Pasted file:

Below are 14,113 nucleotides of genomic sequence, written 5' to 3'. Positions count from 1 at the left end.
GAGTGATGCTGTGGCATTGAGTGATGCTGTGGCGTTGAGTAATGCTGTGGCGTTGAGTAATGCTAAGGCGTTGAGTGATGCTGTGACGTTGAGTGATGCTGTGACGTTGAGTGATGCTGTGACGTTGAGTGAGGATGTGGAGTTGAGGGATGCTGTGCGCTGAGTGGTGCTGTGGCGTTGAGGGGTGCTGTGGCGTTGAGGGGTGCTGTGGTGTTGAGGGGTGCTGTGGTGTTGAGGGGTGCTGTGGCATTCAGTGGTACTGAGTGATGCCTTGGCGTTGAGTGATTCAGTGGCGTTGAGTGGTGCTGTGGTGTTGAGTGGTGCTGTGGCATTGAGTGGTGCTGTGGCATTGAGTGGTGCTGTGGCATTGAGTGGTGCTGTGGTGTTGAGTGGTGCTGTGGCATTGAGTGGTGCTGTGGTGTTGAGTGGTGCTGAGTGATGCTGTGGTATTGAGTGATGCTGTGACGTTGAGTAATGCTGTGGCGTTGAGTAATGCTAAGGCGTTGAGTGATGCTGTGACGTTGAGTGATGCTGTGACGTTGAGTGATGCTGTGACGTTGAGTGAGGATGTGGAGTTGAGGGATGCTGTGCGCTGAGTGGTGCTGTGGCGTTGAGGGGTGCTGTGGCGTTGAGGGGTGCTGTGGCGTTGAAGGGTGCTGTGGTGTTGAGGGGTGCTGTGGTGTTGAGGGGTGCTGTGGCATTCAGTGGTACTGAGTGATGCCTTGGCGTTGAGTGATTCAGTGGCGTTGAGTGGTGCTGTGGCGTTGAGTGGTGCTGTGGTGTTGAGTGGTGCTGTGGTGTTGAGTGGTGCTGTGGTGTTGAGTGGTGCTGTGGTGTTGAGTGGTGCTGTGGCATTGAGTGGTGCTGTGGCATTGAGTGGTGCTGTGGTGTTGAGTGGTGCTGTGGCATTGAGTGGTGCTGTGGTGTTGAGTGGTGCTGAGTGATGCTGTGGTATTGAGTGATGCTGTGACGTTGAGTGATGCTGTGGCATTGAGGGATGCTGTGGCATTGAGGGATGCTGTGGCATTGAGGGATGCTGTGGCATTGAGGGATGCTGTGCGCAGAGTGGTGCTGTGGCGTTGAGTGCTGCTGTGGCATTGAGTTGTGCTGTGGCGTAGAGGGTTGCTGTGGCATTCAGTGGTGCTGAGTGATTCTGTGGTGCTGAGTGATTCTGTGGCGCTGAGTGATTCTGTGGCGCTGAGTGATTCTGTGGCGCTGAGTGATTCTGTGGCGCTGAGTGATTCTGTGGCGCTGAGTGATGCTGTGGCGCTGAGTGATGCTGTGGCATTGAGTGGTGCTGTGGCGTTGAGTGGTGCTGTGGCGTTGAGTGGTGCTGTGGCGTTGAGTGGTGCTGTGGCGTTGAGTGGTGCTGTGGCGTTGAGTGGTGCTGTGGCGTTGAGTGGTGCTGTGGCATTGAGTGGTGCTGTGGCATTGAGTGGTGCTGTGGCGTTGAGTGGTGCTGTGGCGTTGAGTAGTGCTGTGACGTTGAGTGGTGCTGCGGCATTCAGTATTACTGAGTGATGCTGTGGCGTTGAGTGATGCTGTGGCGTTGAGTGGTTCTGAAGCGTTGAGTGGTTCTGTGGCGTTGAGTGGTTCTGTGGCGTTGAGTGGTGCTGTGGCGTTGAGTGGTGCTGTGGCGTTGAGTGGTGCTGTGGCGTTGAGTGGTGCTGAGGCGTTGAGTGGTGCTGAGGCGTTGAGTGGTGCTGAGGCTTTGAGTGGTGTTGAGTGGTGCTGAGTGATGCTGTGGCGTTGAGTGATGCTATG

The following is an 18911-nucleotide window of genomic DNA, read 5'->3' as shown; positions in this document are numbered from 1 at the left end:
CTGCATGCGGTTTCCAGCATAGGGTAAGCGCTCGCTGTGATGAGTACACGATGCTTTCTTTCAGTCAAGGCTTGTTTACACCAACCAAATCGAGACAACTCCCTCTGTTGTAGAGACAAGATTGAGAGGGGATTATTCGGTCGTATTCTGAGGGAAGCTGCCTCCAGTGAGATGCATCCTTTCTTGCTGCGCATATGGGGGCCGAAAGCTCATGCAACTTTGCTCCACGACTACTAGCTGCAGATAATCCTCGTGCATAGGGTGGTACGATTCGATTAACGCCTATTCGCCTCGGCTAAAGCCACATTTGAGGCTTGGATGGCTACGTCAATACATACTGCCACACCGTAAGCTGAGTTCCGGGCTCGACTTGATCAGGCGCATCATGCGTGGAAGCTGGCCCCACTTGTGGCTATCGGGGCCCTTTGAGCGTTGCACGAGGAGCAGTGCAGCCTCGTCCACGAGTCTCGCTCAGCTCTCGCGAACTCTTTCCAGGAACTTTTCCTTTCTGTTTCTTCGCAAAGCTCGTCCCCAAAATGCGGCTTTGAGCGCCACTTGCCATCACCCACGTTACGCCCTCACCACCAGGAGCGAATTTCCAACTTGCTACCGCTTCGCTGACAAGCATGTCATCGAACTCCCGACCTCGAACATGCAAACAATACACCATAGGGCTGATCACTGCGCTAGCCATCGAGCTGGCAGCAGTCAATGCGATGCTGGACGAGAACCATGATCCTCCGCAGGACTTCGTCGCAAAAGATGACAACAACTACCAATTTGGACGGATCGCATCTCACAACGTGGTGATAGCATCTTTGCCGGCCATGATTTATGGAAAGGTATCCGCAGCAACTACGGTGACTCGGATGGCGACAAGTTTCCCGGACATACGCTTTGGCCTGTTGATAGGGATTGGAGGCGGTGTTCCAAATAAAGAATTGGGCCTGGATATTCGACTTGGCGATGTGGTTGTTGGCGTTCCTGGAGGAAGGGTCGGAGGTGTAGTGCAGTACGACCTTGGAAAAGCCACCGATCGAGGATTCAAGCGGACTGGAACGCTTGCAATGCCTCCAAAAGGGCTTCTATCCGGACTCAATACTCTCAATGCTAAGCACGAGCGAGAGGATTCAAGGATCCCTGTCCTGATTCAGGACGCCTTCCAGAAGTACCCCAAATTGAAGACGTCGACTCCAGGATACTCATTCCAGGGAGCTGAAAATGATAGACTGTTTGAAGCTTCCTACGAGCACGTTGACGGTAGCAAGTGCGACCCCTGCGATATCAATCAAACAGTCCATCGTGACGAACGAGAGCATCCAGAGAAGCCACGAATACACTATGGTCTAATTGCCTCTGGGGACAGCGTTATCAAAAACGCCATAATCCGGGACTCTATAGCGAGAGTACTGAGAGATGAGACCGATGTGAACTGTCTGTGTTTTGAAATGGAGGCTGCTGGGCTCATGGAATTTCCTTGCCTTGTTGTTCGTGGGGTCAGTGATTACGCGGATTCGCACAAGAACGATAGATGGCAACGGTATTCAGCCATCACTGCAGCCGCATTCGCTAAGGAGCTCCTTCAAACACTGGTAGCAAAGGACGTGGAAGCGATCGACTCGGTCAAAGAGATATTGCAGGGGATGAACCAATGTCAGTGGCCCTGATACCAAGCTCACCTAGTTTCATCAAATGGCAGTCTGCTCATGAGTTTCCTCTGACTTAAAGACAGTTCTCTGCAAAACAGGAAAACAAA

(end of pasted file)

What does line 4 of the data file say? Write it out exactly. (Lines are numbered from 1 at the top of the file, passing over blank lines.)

CTGCATGCGGTTTCCAGCATAGGGTAAGCGCTCGCTGTGATGAGTACACGATGCTTTCTTTCAGTCAAGGCTTGTTTACACCAACCAAATCGAGACAACTCCCTCTGTTGTAGAGACAAGATTGAGAGGGGATTATTCGGTCGTATTCTGAGGGAAGCTGCCTCCAGTGAGATGCATCCTTTCTTGCTGCGCATATGGGGGCCGAAAGCTCATGCAACTTTGCTCCACGACTACTAGCTGCAGATAATCCTCGTGCATAGGGTGGTACGATTCGATTAACGCCTATTCGCCTCGGCTAAAGCCACATTTGAGGCTTGGATGGCTACGTCAATACATACTGCCACACCGTAAGCTGAGTTCCGGGCTCGACTTGATCAGGCGCATCATGCGTGGAAGCTGGCCCCACTTGTGGCTATCGGGGCCCTTTGAGCGTTGCACGAGGAGCAGTGCAGCCTCGTCCACGAGTCTCGCTCAGCTCTCGCGAACTCTTTCCAGGAACTTTTCCTTTCTGTTTCTTCGCAAAGCTCGTCCCCAAAATGCGGCTTTGAGCGCCACTTGCCATCACCCACGTTACGCCCTCACCACCAGGAGCGAATTTCCAACTTGCTACCGCTTCGCTGACAAGCATGTCATCGAACTCCCGACCTCGAACATGCAAACAATACACCATAGGGCTGATCACTGCGCTAGCCATCGAGCTGGCAGCAGTCAATGCGATGCTGGACGAGAACCATGATCCTCCGCAGGACTTCGTCGCAAAAGATGACAACAACTACCAATTTGGACGGATCGCATCTCACAACGTGGTGATAGCATCTTTGCCGGCCATGATTTATGGAAAGGTATCCGCAGCAACTACGGTGACTCGGATGGCGACAAGTTTCCCGGACATACGCTTTGGCCTGTTGATAGGGATTGGAGGCGGTGTTCCAAATAAAGAATTGGGCCTGGATATTCGACTTGGCGATGTGGTTGTTGGCGTTCCTGGAGGAAGGGTCGGAGGTGTAGTGCAGTACGACCTTGGAAAAGCCACCGATCGAGGATTCAAGCGGACTGGAACGCTTGCAATGCCTCCAAAAGGGCTTCTATCCGGACTCAATACTCTCAATGCTAAGCACGAGCGAGAGGATTCAAGGATCCCTGTCCTGATTCAGGACGCCTTCCAGAAGTACCCCAAATTGAAGACGTCGACTCCAGGATACTCATTCCAGGGAGCTGAAAATGATAGACTGTTTGAAGCTTCCTACGAGCACGTTGACGGTAGCAAGTGCGACCCCTGCGATATCAATCAAACAGTCCATCGTGACGAACGAGAGCATCCAGAGAAGCCACGAATACACTATGGTCTAATTGCCTCTGGGGACAGCGTTATCAAAAACGCCATAATCCGGGACTCTATAGCGAGAGTACTGAGAGATGAGACCGATGTGAACTGTCTGTGTTTTGAAATGGAGGCTGCTGGGCTCATGGAATTTCCTTGCCTTGTTGTTCGTGGGGTCAGTGATTACGCGGATTCGCACAAGAACGATAGATGGCAACGGTATTCAGCCATCACTGCAGCCGCATTCGCTAAGGAGCTCCTTCAAACACTGGTAGCAAAGGACGTGGAAGCGATCGACTCGGTCAAAGAGATATTGCAGGGGATGAACCAATGTCAGTGGCCCTGATACCAAGCTCACCTAGTTTCATCAAATGGCAGTCTGCTCATGAGTTTCCTCTGACTTAAAGACAGTTCTCTGCAAAACAGGAAAACAAA